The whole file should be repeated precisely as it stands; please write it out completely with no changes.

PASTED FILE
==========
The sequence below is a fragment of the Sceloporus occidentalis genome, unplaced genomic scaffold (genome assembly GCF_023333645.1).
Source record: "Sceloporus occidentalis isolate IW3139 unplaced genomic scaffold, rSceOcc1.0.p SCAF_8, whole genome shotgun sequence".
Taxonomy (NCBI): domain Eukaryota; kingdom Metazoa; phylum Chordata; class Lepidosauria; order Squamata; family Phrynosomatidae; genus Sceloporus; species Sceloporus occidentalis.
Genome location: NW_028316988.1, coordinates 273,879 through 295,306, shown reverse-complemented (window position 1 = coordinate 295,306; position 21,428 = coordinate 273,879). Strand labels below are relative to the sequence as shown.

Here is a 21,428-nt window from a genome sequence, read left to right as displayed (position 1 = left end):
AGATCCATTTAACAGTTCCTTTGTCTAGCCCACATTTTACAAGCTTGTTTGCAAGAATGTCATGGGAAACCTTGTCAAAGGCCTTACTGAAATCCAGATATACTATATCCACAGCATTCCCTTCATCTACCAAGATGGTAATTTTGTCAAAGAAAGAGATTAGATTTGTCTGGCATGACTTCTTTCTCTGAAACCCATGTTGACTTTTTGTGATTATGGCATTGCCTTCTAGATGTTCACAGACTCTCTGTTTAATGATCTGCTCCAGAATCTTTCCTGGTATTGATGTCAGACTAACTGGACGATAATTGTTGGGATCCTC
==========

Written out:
The sequence below is a fragment of the Sceloporus occidentalis genome, unplaced genomic scaffold (genome assembly GCF_023333645.1).
Source record: "Sceloporus occidentalis isolate IW3139 unplaced genomic scaffold, rSceOcc1.0.p SCAF_8, whole genome shotgun sequence".
Taxonomy (NCBI): domain Eukaryota; kingdom Metazoa; phylum Chordata; class Lepidosauria; order Squamata; family Phrynosomatidae; genus Sceloporus; species Sceloporus occidentalis.
Genome location: NW_028316988.1, coordinates 273,879 through 295,306, shown reverse-complemented (window position 1 = coordinate 295,306; position 21,428 = coordinate 273,879). Strand labels below are relative to the sequence as shown.

Here is a 21,428-nt window from a genome sequence, read left to right as displayed (position 1 = left end):
AGATCCATTTAACAGTTCCTTTGTCTAGCCCACATTTTACAAGCTTGTTTGCAAGAATGTCATGGGAAACCTTGTCAAAGGCCTTACTGAAATCCAGATATACTATATCCACAGCATTCCCTTCATCTACCAAGATGGTAATTTTGTCAAAGAAAGAGATTAGATTTGTCTGGCATGACTTCTTTCTCTGAAACCCATGTTGACTTTTTGTGATTATGGCATTGCCTTCTAGATGTTCACAGACTCTCTGTTTAATGATCTGCTCCAGAATCTTTCCTGGTATTGATGTCAGACTAACTGGACGATAATTGTTGGGATCCTC